Walking with; Nobody
I had a new pair of boots that needed breaking in and whilst modern boots are much easier on the feet than the older models it still seemed prudent to choose something short and sweet in order to check that my feet would suit the boots. Tarn Hows is one of those iconic Lake District destinations that I felt I should have visited and the route that would take me there from the village of Coniston seemed to be one that would suit my kit testing purposes.
I left Coniston behind me, it’s a beguiling village that manages to combine the prettiness that tourists associate with the Lakes with a functioning local community. My path took me across Foxglove studded farmland to the remarkable barn sized kennel that was once used to house the hunting pack of the Monk Coniston estate. With the Yewdale Fells in the distance I made my way to Tarn Hows wood where the trees were alive with small birds and the profusion of wild flowers continued. After passing idyllic white washed cottages, sheep, horses and a herd of Belted Galloway cattle I emerged in the busy National Trust carpark and made my way down to the lakeside. The tarns were artificially created by the industrialist James Garth Marshall in the nineteenth century. They were later sold to Beatrix Potter who eventually bequeathed them to the National Trust.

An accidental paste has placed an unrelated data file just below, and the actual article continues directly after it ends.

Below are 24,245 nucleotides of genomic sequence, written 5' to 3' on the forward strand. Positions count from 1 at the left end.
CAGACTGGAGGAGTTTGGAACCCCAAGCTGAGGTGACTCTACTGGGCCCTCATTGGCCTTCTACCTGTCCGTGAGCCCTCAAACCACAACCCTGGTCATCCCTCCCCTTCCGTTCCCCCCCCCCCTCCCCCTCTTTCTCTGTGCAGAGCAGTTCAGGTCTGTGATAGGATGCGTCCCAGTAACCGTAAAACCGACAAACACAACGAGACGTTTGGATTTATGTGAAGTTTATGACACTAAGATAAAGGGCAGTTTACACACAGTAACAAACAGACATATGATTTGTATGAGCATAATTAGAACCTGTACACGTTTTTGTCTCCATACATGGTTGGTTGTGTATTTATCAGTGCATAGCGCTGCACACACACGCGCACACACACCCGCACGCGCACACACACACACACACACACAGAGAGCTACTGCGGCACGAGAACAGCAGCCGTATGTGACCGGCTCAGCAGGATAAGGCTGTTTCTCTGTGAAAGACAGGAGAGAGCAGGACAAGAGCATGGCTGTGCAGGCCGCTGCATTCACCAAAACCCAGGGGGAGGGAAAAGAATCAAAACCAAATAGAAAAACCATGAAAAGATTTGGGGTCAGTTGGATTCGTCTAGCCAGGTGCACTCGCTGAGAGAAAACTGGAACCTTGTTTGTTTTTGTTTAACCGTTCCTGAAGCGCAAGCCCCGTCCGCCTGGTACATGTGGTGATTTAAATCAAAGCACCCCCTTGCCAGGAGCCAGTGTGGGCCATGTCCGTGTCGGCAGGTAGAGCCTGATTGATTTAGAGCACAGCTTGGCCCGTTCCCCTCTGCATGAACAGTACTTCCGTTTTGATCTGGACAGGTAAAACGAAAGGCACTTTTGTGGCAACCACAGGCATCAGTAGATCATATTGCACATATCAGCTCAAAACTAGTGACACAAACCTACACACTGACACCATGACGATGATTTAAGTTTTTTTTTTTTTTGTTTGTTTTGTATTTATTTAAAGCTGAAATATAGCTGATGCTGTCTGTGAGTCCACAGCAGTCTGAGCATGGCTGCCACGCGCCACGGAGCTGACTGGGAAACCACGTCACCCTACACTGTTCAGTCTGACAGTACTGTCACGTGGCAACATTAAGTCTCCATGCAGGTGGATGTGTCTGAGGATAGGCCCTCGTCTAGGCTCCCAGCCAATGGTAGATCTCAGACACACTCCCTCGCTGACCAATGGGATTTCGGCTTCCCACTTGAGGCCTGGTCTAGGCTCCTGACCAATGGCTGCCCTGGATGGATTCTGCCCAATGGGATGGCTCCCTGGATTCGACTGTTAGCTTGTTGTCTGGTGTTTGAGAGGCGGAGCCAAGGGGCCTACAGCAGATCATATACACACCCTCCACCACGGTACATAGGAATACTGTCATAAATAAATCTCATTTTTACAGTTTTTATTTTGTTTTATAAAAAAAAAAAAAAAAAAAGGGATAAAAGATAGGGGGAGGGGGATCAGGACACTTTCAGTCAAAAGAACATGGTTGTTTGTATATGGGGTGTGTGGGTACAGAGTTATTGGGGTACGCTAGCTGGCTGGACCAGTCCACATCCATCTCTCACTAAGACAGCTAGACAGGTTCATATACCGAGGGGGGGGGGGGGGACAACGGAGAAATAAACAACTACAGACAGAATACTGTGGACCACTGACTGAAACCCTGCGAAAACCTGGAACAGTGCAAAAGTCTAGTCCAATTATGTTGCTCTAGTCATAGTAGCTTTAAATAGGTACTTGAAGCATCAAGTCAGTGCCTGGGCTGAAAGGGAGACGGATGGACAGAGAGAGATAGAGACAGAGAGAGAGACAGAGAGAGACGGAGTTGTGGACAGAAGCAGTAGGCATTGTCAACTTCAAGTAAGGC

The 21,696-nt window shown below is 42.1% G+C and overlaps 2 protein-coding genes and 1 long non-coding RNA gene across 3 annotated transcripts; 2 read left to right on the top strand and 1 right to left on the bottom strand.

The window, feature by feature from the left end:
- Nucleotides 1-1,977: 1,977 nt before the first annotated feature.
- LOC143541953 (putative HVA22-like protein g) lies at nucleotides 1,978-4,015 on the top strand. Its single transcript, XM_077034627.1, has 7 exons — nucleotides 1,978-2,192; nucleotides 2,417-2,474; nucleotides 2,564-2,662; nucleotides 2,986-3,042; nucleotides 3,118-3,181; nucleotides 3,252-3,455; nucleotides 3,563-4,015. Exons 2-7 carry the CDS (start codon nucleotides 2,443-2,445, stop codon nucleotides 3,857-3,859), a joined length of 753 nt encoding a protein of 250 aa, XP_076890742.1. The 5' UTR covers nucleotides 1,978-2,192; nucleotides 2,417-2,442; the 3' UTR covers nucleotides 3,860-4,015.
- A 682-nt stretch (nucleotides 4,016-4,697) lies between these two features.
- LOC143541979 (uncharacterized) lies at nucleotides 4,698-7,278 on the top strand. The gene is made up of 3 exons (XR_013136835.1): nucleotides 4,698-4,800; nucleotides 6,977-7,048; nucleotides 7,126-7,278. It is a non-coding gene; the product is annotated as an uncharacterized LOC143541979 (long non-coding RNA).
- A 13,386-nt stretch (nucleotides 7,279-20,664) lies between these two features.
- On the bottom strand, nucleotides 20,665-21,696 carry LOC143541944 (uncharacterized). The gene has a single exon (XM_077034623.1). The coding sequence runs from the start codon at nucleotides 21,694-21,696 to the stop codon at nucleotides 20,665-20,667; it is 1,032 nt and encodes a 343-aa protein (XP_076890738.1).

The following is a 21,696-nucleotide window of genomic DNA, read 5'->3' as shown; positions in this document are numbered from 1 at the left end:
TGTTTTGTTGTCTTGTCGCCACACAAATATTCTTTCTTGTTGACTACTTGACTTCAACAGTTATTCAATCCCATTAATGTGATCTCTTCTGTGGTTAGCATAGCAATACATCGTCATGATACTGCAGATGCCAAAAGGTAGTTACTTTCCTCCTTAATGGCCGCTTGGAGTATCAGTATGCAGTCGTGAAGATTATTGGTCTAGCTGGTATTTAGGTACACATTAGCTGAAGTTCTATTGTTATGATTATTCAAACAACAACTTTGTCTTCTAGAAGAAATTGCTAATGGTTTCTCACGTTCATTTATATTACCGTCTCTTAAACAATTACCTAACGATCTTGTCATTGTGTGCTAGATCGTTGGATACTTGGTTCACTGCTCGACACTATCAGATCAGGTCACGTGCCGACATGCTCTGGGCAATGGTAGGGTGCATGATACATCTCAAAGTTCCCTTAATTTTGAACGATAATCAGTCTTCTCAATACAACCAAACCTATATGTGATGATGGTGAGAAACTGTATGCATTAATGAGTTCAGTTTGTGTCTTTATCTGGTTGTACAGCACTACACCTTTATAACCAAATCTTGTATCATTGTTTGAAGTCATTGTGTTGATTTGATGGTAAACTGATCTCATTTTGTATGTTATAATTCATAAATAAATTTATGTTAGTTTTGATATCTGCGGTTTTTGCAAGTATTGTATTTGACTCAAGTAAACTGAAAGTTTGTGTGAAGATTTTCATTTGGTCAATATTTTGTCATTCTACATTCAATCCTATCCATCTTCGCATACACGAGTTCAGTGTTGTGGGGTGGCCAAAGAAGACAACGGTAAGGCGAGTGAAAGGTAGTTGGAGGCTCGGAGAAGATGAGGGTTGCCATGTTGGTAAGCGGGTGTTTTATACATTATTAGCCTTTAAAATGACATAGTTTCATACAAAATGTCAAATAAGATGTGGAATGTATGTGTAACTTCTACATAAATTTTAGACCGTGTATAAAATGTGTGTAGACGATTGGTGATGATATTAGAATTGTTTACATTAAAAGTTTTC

I decided to circumvent in an anti-clockwise direction and whilst admiring the spectacular views made my way around the path pausing to admire the water lillies and clouds reflected in the mirror like water. There were bright yellow Flag Iris and ducks on the lake, the trees were in flower and everywhere there were bees and butterflies, the whole area just felt simply alive. Eventually I met the path that led me through shaded woodland to the tumbling waters of Tom Gill. From there I retraced my footsteps before deviating onto the path that led me towards Boon Crag farm. I paused above it and admired the views along the length of Coniston Water, famous for Donald Campbell’s Bluebird speed records and the disaster that ended his life. On the far shore I could see Brantwood, John Ruskin’s house. Below me lay the mansion house of Monk Coniston itself, it is one of the more memorable Lake District views. I finished my descent and re-entered Coniston where the village was buzzing with coaches and daytrippers. My boots proved themselves to be an excellent buy and the walk was far better than a mere excuse for just testing them, it was a beautiful ramble through all that is best about the British countryside.